Eucharistic prayer said at Mass


#1

One of the priests in my church always tells people at mass to pray together with him: “Through him, with him, in him, in the unity of the Holy Spirit, all glory and honor is yours, almighty Father, forever and ever.” I heard that this is not right, the prayer is supposed to be said by the priest alone, how can I tell the priest that he is not right?


#2

Why would lay people be excluded from saying a prayer for submission to Christ and unity in the Church? It only seems fitting that all persons would join in such a prayer, particularly in the communion of saints.


#3

You’re not the liturgy police. The appropriate person to tell him is his pastor. If he is the pastor, the appropriate person is his bishop.


#4

For reference, from the General Instructions for the Roman Missal (GIRM):

"151. After the Consecration when the Priest has said, The mystery of faith, the people pronounce the acclamation, using one of the prescribed formulas.

At the end of the Eucharistic Prayer, the Priest takes the paten with the host and the chalice and elevates them both while pronouncing alone the doxology Through him. At the end the people acclaim, Amen. After this, the Priest places the paten and the chalice on the corporal.
152. After the Eucharistic Prayer is concluded, the Priest, with hands joined, says alone the introduction to the Lord’s Prayer, and then with hands extended, he pronounces the prayer together with the people.


#5

Well, you are right.

Roman Missal, 98

07%20PM

from https://www.catholicbishops.ie/wp-content/uploads/2011/02/Order-of-Mass.pdf

he is the priest.

If it was meant for the people to say, it would say ‘the people acclaim’, as it does later.


#6

Because it’s reserved to the priest celebrant (and any con-celebrants). :wink:


#7

As you’ve stated it here, I don’t see anything wrong with it. You didn’t say that the priest said “say these words along with me”. There’s nothing wrong with praying together with the priest at any time during Mass. It doesn’t have to be out loud. It just shouldn’t be distracting to others.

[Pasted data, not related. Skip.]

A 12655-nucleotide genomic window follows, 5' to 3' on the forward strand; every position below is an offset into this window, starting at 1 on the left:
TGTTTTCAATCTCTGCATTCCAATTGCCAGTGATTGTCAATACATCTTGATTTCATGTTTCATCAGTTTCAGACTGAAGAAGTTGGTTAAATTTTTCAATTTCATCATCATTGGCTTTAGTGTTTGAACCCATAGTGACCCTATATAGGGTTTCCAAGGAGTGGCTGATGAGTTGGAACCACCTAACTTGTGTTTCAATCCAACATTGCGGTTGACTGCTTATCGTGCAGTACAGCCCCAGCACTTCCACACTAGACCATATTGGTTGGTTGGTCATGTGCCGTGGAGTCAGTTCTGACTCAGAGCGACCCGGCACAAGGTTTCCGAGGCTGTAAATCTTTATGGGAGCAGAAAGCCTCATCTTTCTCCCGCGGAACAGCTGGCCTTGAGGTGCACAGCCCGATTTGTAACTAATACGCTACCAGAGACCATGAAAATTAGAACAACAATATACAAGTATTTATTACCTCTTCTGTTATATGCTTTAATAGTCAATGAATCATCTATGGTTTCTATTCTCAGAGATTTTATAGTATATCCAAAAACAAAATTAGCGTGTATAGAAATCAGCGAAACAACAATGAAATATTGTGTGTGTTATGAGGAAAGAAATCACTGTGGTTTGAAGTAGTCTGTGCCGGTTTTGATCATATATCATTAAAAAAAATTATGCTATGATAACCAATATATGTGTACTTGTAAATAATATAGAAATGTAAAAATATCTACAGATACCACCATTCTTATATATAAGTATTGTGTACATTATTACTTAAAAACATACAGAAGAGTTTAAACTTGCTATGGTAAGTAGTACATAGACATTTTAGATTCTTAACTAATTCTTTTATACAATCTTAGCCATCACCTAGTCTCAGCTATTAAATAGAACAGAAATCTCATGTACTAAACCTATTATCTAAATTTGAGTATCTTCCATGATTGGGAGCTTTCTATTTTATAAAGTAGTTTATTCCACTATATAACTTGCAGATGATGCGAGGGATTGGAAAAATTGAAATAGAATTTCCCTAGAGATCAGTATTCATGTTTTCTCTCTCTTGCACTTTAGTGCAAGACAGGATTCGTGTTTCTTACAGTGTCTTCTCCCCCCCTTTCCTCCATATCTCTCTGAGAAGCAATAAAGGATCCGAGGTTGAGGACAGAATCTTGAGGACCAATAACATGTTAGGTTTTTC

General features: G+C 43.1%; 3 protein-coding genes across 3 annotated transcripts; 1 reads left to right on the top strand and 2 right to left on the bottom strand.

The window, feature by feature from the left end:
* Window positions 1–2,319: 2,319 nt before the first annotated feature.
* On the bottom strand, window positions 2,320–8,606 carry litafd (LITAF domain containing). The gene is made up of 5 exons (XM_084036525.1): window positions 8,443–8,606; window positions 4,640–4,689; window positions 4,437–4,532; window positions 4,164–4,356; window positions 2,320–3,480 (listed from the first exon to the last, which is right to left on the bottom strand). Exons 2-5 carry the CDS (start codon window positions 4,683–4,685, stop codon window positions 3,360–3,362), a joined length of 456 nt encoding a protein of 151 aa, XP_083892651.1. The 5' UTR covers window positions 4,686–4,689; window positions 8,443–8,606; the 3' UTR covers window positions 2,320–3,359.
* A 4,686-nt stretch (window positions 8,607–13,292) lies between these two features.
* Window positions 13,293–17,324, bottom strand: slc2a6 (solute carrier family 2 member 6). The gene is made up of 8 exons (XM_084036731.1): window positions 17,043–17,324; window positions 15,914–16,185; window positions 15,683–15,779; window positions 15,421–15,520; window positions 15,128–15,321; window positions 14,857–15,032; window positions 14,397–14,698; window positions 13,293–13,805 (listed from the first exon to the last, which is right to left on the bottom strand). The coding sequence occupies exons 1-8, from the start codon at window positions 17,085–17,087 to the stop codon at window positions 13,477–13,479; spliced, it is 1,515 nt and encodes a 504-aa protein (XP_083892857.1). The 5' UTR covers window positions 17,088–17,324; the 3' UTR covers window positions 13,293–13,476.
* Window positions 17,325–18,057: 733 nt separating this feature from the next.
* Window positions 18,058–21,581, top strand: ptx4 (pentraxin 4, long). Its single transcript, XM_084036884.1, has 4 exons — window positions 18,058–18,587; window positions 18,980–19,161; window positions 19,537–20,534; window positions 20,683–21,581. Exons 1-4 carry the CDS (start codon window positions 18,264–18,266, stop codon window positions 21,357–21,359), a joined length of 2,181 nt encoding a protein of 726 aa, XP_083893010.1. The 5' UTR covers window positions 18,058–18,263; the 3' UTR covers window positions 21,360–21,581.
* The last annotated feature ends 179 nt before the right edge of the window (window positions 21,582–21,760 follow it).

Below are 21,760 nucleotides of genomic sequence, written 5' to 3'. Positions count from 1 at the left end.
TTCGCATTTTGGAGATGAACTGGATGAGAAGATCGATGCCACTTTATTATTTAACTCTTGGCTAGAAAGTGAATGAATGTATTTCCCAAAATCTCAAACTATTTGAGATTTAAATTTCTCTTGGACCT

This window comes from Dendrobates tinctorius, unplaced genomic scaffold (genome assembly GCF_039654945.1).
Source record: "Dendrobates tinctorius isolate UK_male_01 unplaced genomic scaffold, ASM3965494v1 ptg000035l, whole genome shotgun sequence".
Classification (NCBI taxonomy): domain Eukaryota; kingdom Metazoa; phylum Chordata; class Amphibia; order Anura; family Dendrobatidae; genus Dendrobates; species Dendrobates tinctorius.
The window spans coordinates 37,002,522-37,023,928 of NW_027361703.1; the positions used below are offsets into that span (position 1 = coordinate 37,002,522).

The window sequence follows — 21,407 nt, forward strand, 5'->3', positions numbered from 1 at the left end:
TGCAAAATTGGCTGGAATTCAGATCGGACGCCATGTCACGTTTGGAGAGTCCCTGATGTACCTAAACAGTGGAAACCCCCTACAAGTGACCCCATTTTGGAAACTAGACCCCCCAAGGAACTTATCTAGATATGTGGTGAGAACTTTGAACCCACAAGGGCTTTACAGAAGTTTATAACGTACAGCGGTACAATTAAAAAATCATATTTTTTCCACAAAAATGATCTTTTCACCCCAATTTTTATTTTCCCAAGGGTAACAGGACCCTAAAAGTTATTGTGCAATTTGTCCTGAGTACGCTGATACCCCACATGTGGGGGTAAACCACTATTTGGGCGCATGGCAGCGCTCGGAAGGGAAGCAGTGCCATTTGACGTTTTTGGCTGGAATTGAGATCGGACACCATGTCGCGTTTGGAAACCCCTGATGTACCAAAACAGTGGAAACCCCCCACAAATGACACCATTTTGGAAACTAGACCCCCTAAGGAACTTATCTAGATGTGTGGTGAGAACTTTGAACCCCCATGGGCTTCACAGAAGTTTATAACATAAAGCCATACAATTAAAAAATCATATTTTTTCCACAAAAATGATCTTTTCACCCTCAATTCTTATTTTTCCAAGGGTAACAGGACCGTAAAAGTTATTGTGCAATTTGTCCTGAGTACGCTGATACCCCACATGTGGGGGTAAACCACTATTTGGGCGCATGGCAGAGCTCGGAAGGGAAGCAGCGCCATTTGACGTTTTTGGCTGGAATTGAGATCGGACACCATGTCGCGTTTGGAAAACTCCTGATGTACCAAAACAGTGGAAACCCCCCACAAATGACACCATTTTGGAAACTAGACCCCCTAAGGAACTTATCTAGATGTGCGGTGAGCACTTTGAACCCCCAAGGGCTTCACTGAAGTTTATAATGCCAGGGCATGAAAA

#8

Yep, I quietly whisper/mouth the responses as a part of my participation in the Mass. Follow the rubrix (sp?), follow the Mass, all is good!


#9

Unless of course the priest presiding over the Eucharist decides to have the lay persons say it. In which case, good order is maintained and the worship now actively includes the entire body of believers. Wink right back at ya.


#10

Umm… are we reading the same post? :rofl:


#11

Which would be a change in the Mass, which he is not authorized to make.

No… in fact, good order is hindered and the faithful are left wondering “what in the world is going on here?”

That’s not what “full and active participation” – as envisioned by the council fathers of Vatican II – actually means. I would encourage you to read up on the documents themselves.

:wink: :wink:


#12

So when the priest specifically says to the congregation to participate in reciting this portion of the mass, are you telling me they are incapable of following along? That’s interesting. It seems as if you have a very low opinion of the lay persons in the Church. The priest is asking them to do so for a catechetical purpose, it is odd that you would be opposed to such a thing, given that the purpose of the liturgy is both to engage in worship and to catechize those attending.


#13

You can follow along, and I often do during the Eucharistic prayer, but I don’t recite it out loud. This goes along with the question of holding hands during the Lord’s Prayer or raising one’s hands, etc. The rubrics of the Church specifically reserve certain gestures and prayers to the priest. When the priest is saying a prayer aloud like the Eucharistic Prayer, you don’t say it also. Likewise, when the priest is praying and holding his up, you are not to do likewise. The orans posture, which the priest uses when he stands and prays with arms outstretched, is reserved for the priest. Is it expressly forbidden? No.